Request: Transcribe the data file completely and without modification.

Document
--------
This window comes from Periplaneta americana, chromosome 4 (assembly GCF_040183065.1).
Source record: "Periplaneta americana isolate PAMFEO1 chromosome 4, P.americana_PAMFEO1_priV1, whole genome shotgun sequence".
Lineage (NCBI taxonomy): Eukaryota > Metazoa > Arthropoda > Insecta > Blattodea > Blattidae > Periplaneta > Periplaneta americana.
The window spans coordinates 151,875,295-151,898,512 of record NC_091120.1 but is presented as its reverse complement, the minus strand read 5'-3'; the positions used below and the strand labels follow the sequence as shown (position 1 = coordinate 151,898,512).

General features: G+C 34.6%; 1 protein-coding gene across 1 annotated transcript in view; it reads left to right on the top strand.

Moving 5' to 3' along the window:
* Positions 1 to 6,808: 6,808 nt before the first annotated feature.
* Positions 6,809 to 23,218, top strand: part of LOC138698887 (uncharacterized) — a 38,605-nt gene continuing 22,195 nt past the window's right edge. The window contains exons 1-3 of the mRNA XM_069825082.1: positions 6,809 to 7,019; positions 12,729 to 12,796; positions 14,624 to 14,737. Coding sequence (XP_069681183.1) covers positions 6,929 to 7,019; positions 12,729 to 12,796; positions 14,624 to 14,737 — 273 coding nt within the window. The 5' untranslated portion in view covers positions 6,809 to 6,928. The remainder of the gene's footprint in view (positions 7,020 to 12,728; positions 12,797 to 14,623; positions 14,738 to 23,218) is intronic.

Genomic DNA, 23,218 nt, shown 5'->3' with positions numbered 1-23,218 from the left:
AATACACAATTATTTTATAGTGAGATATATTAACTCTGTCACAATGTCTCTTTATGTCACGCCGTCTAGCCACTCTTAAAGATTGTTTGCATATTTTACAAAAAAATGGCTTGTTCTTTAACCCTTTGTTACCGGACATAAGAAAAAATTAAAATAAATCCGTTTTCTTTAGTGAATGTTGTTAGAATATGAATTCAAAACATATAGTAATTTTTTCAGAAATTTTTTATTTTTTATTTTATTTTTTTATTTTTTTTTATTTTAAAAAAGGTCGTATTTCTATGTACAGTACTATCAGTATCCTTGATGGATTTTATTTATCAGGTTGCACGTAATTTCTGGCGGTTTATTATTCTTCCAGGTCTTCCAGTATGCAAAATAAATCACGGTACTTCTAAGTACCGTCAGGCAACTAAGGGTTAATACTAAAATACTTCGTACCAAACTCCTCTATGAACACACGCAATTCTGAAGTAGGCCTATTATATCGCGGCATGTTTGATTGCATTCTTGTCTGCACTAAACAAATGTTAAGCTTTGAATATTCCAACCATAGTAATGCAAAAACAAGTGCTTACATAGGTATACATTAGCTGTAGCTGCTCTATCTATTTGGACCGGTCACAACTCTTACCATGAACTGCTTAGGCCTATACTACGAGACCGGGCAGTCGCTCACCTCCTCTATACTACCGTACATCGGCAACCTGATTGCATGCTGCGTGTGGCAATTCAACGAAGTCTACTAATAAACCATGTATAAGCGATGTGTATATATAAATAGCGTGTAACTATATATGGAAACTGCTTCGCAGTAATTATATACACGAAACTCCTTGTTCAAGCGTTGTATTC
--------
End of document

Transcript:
This window comes from Periplaneta americana, chromosome 4 (assembly GCF_040183065.1).
Source record: "Periplaneta americana isolate PAMFEO1 chromosome 4, P.americana_PAMFEO1_priV1, whole genome shotgun sequence".
Lineage (NCBI taxonomy): Eukaryota > Metazoa > Arthropoda > Insecta > Blattodea > Blattidae > Periplaneta > Periplaneta americana.
The window spans coordinates 151,875,295-151,898,512 of record NC_091120.1 but is presented as its reverse complement, the minus strand read 5'-3'; the positions used below and the strand labels follow the sequence as shown (position 1 = coordinate 151,898,512).

General features: G+C 34.6%; 1 protein-coding gene across 1 annotated transcript in view; it reads left to right on the top strand.

Moving 5' to 3' along the window:
* Positions 1 to 6,808: 6,808 nt before the first annotated feature.
* Positions 6,809 to 23,218, top strand: part of LOC138698887 (uncharacterized) — a 38,605-nt gene continuing 22,195 nt past the window's right edge. The window contains exons 1-3 of the mRNA XM_069825082.1: positions 6,809 to 7,019; positions 12,729 to 12,796; positions 14,624 to 14,737. Coding sequence (XP_069681183.1) covers positions 6,929 to 7,019; positions 12,729 to 12,796; positions 14,624 to 14,737 — 273 coding nt within the window. The 5' untranslated portion in view covers positions 6,809 to 6,928. The remainder of the gene's footprint in view (positions 7,020 to 12,728; positions 12,797 to 14,623; positions 14,738 to 23,218) is intronic.

Genomic DNA, 23,218 nt, shown 5'->3' with positions numbered 1-23,218 from the left:
AATACACAATTATTTTATAGTGAGATATATTAACTCTGTCACAATGTCTCTTTATGTCACGCCGTCTAGCCACTCTTAAAGATTGTTTGCATATTTTACAAAAAAATGGCTTGTTCTTTAACCCTTTGTTACCGGACATAAGAAAAAATTAAAATAAATCCGTTTTCTTTAGTGAATGTTGTTAGAATATGAATTCAAAACATATAGTAATTTTTTCAGAAATTTTTTATTTTTTATTTTATTTTTTTATTTTTTTTTATTTTAAAAAAGGTCGTATTTCTATGTACAGTACTATCAGTATCCTTGATGGATTTTATTTATCAGGTTGCACGTAATTTCTGGCGGTTTATTATTCTTCCAGGTCTTCCAGTATGCAAAATAAATCACGGTACTTCTAAGTACCGTCAGGCAACTAAGGGTTAATACTAAAATACTTCGTACCAAACTCCTCTATGAACACACGCAATTCTGAAGTAGGCCTATTATATCGCGGCATGTTTGATTGCATTCTTGTCTGCACTAAACAAATGTTAAGCTTTGAATATTCCAACCATAGTAATGCAAAAACAAGTGCTTACATAGGTATACATTAGCTGTAGCTGCTCTATCTATTTGGACCGGTCACAACTCTTACCATGAACTGCTTAGGCCTATACTACGAGACCGGGCAGTCGCTCACCTCCTCTATACTACCGTACATCGGCAACCTGATTGCATGCTGCGTGTGGCAATTCAACGAAGTCTACTAATAAACCATGTATAAGCGATGTGTATATATAAATAGCGTGTAACTATATATGGAAACTGCTTCGCAGTAATTATATACACGAAACTCCTTGTTCAAGCGTTGTATTC